Ahmad is the top remaining target for government forces battling to end the almost five-month siege of Marawi that has claimed more than 1,000 lives and left the Islamic city in ruins.
"They're leaderless and they have no more organisation", he said.
Rumors of Hapilon and Maute's death have periodically circulated in the past but on Monday Philippine Defense Secretary Delfin Lorenzana confirmed the latest reports to the Philippine Daily Inquirer.
Evacuees chatted about the news and looked at Facebook posts showing pictures of the dead Hapilon and Maute. The other militant leader killed was Omar Maute, one of the two brothers who led the Maute terrorist group in the country, Lorenzana told a news conference. He said the fighting is nearing its end, but "We will take all the time we need so we can save whatever lives are still in the battle zone".
As the fight between the Philippine security forces and ISIS-linked terrorists in Marawi continues, state security officials reportedly announced that two key terror leaders were eliminated in a gunfight between the sides Monday morning.
Philippine military chief of staff General Eduardo Ano showed reporters a photo of what he said was Hapilon's bloodied face.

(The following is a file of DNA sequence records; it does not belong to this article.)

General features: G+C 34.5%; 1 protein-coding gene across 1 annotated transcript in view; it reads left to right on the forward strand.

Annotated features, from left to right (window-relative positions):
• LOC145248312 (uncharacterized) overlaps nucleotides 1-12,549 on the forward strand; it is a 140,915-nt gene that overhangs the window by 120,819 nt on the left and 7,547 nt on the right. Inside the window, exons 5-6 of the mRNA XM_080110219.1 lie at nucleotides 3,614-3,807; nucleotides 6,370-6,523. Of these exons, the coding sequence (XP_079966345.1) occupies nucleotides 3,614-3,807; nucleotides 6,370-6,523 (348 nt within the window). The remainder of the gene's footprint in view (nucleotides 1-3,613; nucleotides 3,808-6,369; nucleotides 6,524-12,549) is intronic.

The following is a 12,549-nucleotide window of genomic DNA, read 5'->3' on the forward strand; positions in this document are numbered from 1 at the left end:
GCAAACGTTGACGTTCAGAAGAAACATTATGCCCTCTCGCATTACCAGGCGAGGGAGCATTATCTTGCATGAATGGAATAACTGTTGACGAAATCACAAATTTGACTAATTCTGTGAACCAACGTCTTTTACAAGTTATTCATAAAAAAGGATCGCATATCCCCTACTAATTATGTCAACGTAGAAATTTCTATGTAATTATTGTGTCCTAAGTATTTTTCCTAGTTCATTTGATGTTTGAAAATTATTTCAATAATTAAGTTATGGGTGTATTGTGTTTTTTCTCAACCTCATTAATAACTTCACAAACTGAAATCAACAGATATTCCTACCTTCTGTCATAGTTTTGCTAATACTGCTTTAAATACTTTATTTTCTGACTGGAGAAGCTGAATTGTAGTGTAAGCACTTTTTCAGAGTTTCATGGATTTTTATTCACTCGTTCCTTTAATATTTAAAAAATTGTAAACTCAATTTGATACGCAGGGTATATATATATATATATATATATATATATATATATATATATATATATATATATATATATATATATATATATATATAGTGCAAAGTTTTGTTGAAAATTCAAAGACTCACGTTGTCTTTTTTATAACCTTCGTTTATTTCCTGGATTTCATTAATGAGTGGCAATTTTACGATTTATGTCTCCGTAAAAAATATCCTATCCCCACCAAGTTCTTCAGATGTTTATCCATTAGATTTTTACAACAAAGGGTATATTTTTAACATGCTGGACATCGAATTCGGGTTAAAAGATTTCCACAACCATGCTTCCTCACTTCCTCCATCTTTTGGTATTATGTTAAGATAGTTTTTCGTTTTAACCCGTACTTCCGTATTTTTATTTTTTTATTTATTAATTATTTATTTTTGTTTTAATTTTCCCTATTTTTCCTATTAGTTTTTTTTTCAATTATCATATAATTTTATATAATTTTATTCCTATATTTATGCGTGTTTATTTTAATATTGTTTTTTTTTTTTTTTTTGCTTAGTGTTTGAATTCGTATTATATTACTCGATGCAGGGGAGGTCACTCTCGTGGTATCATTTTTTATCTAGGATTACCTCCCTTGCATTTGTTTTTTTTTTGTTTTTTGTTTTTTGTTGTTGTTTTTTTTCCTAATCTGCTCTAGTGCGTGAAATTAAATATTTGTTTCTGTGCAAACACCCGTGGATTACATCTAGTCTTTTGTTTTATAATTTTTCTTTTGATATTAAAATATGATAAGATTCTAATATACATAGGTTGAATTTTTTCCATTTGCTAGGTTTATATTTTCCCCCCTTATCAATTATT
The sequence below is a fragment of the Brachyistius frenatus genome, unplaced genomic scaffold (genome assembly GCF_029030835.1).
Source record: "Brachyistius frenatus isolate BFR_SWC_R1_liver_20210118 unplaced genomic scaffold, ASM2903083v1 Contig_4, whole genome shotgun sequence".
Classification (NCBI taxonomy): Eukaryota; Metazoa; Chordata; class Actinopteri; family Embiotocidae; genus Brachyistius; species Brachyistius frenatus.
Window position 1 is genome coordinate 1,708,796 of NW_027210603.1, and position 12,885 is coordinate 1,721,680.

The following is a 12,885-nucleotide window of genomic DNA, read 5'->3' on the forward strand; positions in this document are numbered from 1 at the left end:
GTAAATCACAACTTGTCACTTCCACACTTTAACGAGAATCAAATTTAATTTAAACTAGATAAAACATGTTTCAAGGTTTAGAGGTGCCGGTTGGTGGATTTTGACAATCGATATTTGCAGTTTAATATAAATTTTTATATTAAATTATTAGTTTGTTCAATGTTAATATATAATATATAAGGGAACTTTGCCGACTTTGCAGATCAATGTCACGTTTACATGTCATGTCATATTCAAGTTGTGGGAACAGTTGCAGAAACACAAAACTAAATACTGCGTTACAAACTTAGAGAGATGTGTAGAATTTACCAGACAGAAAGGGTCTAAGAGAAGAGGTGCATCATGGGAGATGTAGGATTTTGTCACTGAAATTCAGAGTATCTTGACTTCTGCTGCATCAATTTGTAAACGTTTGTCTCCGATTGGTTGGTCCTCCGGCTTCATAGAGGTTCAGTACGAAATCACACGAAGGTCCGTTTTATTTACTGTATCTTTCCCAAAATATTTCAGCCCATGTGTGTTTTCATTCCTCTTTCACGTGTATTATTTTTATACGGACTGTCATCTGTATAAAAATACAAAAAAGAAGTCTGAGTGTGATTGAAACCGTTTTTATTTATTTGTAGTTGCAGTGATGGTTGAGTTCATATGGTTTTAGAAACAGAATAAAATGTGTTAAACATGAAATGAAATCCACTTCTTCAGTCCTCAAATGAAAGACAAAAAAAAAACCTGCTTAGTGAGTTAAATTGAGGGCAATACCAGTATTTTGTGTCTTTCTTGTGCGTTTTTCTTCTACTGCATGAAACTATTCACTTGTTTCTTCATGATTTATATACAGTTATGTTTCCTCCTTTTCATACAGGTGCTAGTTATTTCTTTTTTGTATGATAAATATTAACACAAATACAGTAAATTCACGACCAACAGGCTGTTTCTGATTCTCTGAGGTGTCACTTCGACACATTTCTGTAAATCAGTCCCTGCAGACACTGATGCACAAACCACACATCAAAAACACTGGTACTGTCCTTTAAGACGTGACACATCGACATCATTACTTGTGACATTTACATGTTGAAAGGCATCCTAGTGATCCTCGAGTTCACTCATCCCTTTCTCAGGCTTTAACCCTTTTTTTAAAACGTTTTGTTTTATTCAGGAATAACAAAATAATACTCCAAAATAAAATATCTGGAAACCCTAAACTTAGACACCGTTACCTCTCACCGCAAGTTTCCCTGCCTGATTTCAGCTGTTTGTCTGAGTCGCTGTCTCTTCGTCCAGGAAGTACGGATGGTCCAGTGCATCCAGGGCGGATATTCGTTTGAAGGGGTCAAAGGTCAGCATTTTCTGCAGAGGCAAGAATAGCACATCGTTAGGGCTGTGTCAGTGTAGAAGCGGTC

The Philippine government had offered a 10m Philippines peso bounty for Hapilon on top of the $5m reward offered by the US.
The siege, which lasted nearly five months destroyed much of the city's once popular center and left more than 400,000 people from Marawi and elsewhere living in temporary shelters.
Malaysian militant leader Mahmud Ahmad was still in Marawi, with authorities describing him as the "conduit" between IS and local militant groups.
The military's recent offensive led to the release of 17 hostages, according to Zia Alonto Adiong, spokesperson for the Marawi Crisis Management Committee. The restive south of the mainly Catholic Philippines is home to a decades-old Muslim separatist insurgency and to extremist gangs that have declared allegiance to IS including the Abu Sayyaf and Maute groups.
A Philippine military spokesman says troops are being careful in the intense fighting with militants in Marawi city because of concerns for the safety of the 50 to 100 hostages still being held by the Islamic State group-linked militants. "We just needed to get these two (leaders) to make sure the leadership, the centre of gravity falls, and elsewhere even the Maute-ISIS (fighters) in other areas would also crumble".